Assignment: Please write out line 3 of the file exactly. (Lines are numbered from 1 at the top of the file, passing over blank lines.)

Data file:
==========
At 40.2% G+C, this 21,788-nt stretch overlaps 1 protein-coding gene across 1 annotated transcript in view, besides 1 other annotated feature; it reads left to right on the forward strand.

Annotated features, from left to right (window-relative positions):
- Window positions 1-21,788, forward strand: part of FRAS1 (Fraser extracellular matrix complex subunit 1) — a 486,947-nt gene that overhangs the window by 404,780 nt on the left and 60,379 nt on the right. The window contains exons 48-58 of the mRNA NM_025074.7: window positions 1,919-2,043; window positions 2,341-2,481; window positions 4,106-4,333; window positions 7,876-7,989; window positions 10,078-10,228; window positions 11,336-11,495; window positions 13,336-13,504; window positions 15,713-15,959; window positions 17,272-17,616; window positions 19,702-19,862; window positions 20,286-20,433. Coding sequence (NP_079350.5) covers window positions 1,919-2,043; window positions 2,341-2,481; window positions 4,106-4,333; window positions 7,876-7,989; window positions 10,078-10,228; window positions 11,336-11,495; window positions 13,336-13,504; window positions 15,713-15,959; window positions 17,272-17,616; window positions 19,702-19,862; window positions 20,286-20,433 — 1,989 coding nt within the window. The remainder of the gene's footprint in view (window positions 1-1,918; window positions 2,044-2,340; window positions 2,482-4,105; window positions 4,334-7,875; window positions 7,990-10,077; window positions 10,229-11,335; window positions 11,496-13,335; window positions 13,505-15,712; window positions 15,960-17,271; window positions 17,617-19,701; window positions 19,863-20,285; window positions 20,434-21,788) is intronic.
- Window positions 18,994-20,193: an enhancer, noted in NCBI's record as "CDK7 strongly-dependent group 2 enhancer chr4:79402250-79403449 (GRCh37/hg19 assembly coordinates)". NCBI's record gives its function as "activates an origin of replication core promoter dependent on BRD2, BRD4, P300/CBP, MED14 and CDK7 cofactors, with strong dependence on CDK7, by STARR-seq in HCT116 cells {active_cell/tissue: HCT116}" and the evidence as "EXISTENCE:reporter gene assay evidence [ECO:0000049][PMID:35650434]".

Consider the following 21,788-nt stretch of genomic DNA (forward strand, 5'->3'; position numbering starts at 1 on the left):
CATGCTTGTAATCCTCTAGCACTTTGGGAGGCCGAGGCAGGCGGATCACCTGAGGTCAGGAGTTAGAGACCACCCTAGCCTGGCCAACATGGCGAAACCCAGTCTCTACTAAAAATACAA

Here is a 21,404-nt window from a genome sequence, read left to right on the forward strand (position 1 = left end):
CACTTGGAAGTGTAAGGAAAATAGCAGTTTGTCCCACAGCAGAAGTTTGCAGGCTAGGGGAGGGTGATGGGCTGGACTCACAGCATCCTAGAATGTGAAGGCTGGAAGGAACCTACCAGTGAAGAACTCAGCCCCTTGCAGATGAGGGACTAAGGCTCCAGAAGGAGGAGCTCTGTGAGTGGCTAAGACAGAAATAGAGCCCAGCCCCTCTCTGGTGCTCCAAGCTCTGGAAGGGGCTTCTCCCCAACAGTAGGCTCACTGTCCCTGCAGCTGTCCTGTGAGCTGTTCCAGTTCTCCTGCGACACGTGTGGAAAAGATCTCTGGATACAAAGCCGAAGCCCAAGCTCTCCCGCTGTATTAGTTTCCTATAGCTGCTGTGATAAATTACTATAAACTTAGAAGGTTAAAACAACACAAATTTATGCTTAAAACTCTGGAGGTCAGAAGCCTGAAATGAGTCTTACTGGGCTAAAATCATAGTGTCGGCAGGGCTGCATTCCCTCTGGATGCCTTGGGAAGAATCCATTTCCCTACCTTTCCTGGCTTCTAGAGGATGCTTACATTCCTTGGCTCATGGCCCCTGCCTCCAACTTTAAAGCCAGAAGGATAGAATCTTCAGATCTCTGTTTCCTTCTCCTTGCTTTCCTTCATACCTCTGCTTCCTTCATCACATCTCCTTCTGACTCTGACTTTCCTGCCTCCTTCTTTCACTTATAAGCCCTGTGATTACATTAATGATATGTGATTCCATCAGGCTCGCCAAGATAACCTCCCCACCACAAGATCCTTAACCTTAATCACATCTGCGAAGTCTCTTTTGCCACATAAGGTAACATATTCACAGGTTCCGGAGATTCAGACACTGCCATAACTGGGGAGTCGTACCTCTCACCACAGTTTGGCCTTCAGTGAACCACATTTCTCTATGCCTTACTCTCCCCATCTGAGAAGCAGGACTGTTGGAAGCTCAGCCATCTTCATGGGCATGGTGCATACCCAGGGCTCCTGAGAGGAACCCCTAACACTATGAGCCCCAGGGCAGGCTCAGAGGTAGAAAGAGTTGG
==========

- Window positions 1-21,788, forward strand: part of FRAS1 (Fraser extracellular matrix complex subunit 1) — a 486,947-nt gene that overhangs the window by 404,780 nt on the left and 60,379 nt on the right. The window contains exons 48-58 of the mRNA NM_025074.7: window positions 1,919-2,043; window positions 2,341-2,481; window positions 4,106-4,333; window positions 7,876-7,989; window positions 10,078-10,228; window positions 11,336-11,495; window positions 13,336-13,504; window positions 15,713-15,959; window positions 17,272-17,616; window positions 19,702-19,862; window positions 20,286-20,433. Coding sequence (NP_079350.5) covers window positions 1,919-2,043; window positions 2,341-2,481; window positions 4,106-4,333; window positions 7,876-7,989; window positions 10,078-10,228; window positions 11,336-11,495; window positions 13,336-13,504; window positions 15,713-15,959; window positions 17,272-17,616; window positions 19,702-19,862; window positions 20,286-20,433 — 1,989 coding nt within the window. The remainder of the gene's footprint in view (window positions 1-1,918; window positions 2,044-2,340; window positions 2,482-4,105; window positions 4,334-7,875; window positions 7,990-10,077; window positions 10,229-11,335; window positions 11,496-13,335; window positions 13,505-15,712; window positions 15,960-17,271; window positions 17,617-19,701; window positions 19,863-20,285; window positions 20,434-21,788) is intronic.